Moto Guzzi headstoneI went to a funeral today to pay my respect to the father of my friend, European Press Agency photographer Paul Buck. Paul and I have known each other since junior high school and back before either of us had a drivers license his dad Jim used to take us to the local motocross races. There’s a great story about someone (I don’t know who) forgetting to secure my bike to the trailer one race and it cartwheeling down the interstate behind us. But I digress…

Anyway, Paul’s dad was buried in the same municipal cemetery as my parents. We were standing around reminiscing about our dads before the service and I said, “Hey, you want to see something hard core? My Dad has a Guzzi on his tombstone.”

Whenever I tell people about my Dad I always say he loved two things — fast cars and motorcycles. If you don’t believe me just look at his tombstone. My Mom picked that out after he died in 2003 because — besides her, my brother, and me — those were the two things he loved most. And when I think about it now I realize just how hard-core he was.

Dad toured all 48 contiguous states on his Moto Guzzi baggers. He was one of those “Iron Butt” guys who liked to do 1,000 miles per day. That may not sound like much to a guy who can cruise 1,000 miles on a modern, air-conditioned Goldwing, but Dad did it on archaic, ’70s-era Guzzis. He loved those bikes, and rode them everywhere until he had a stroke (while riding) and a bad single-vehicle crash in 1992. He still rode a little after that, but not much. And not very far.

Like it says in the “About” section on this site, my first memory of motorcycles was riding on the back of Dad’s Electra Glide at four or five years old, making a 250-mile trek to my grandparents. In the early ’70s Dad switched from Harleys to BMWs. Then he bought a Ducati — a beautiful 900 Darma SS — but somewhere around ’75 or so he discovered Moto Guzzis and fell in love. From that point on Guzzis were all he owned. When he died he had five plus a tractor-trailer storage unit full of parts.

1973 Moto Guzzi Eldorado with sidecarImagine, if you will, doing 1,000-mile days on one of these with a full fairing, saddle bags, and a small pop-up camping trailer hitched to the back. Many times I watched my Mom and Dad (yes, Mom got into the act too) head off to some rally two or three states away for a camping weekend. If Mom didn’t want to go Dad went by himself, and would stay gone as long as he thought his business could survive without him (which often wasn’t very long.)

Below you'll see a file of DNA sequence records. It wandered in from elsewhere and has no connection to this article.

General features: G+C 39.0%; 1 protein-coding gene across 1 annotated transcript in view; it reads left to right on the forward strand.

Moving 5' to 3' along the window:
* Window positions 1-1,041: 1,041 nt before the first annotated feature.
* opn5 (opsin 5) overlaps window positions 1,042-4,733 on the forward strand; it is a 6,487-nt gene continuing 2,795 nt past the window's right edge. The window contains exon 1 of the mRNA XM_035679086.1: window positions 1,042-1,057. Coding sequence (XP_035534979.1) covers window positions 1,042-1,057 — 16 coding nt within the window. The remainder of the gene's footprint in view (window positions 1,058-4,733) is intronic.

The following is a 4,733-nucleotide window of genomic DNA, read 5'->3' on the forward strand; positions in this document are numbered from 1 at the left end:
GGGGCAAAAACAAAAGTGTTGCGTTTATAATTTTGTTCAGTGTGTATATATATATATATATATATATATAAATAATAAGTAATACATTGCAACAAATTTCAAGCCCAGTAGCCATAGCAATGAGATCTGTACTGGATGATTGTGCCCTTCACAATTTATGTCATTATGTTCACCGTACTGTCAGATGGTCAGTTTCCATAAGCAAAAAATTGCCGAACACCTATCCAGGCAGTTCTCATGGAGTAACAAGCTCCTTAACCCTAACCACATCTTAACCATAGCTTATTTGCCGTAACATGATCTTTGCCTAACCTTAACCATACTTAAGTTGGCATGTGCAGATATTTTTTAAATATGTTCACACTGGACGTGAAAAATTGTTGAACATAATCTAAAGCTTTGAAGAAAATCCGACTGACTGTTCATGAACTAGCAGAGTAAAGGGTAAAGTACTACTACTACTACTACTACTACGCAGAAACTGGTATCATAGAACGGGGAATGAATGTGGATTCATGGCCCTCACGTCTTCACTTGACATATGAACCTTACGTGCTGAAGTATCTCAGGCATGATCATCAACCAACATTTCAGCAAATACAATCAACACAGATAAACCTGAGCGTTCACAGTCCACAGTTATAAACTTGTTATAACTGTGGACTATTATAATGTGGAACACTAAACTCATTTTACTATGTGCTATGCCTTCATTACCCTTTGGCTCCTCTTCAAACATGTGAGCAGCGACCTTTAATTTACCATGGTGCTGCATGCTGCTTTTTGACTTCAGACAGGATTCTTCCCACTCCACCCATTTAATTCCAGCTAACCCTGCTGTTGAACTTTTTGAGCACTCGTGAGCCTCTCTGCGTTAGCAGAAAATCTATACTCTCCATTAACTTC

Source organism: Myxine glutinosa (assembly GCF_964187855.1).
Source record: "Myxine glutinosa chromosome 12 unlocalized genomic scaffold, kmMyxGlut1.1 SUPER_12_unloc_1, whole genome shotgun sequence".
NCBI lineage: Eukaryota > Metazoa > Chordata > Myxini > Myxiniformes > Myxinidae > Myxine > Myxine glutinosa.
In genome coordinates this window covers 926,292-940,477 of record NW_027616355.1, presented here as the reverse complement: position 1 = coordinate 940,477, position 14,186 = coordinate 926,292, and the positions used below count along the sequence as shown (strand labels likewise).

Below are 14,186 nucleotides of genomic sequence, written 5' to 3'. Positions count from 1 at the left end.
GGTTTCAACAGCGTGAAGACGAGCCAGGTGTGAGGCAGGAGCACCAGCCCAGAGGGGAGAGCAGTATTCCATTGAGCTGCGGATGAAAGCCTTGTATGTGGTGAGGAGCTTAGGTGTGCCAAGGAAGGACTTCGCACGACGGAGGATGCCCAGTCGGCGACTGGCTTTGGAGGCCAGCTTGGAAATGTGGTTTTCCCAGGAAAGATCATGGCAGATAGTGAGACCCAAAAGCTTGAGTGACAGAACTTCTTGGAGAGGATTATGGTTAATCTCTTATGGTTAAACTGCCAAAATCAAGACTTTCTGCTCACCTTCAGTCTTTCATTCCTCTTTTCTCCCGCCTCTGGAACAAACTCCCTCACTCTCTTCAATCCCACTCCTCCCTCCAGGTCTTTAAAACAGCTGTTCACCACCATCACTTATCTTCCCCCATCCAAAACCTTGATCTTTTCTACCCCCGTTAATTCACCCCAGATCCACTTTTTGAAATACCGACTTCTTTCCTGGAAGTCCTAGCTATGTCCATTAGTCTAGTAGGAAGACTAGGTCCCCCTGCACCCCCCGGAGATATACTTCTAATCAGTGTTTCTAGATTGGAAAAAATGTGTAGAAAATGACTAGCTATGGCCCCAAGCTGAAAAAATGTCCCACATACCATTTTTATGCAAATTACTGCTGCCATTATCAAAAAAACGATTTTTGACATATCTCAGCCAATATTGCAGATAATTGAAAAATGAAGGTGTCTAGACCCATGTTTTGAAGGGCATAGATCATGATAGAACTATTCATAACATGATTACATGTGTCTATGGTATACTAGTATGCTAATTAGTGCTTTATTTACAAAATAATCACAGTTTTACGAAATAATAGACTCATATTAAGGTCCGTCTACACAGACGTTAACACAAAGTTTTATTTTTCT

Oh, Dad had all the luxuries of the time — radio in the fairing, crude helmet radios, etc. — but the ’70s didn’t really have much in the way of luxury for motorcyclists. Nevertheless, these beautiful, classic bikes took him all over these great United States.

Now Dad had nary a tattoo — didn’t have much use for them unless you were in the Navy or the Merchant Marine — wore a crew-cut most of his life, and went to church on Sundays. He would never have been confused with a character on Sons of Anarchy. But he was a hard-core biker.

The other day I was talking with my business partner Ty. He’s a lawyer and the closest he’s ever been to a motorcycle is when he walks through my shop. He had just watched (again) the TV special “Smartest Guys in the Room” about the Enron debacle. There’s a scene in the show where Fastow and Shilling and some other ersatz bigwigs are out on some adventure ride in the desert jumping their shiny, expensive dirt bike toys off little hills to prove their manhood — like tribal scream therapy for rich guys.

Ty’s comment was something like, “How stupid. Grown men playing action sports trying to prove how tough they are.”

I said, “Hey. Just a minute. I’ve been doing stuff like that my whole life.”

He said, “Yeah, but the difference is I know you’ve been doing it your whole life. You didn’t do it once just to brag about it.”

Thanks. I guess. I’m not sure but I guess he has a point. I’ve been at it my whole life but I haven’t done nearly enough of it the last 20 years. So here’s to you, Dad. I might not get it on my tombstone, but I’m going to do a lot more of it in the future.

One thought on “Who’s hard-core? My Dad’s Moto Guzzi tombstone

  1. I don’t think we ever met your Dad but the story is familiar and the tombstone is cool. My wife and I have been to all the lower 48, two-up on our ’78 Yamaha, ’89 Guzzi Cal III and ’98 Guzzi EV. We don’t ride aqs much as we once did but the rides to Guzzi rallies are some of our favorites. Ride safe.

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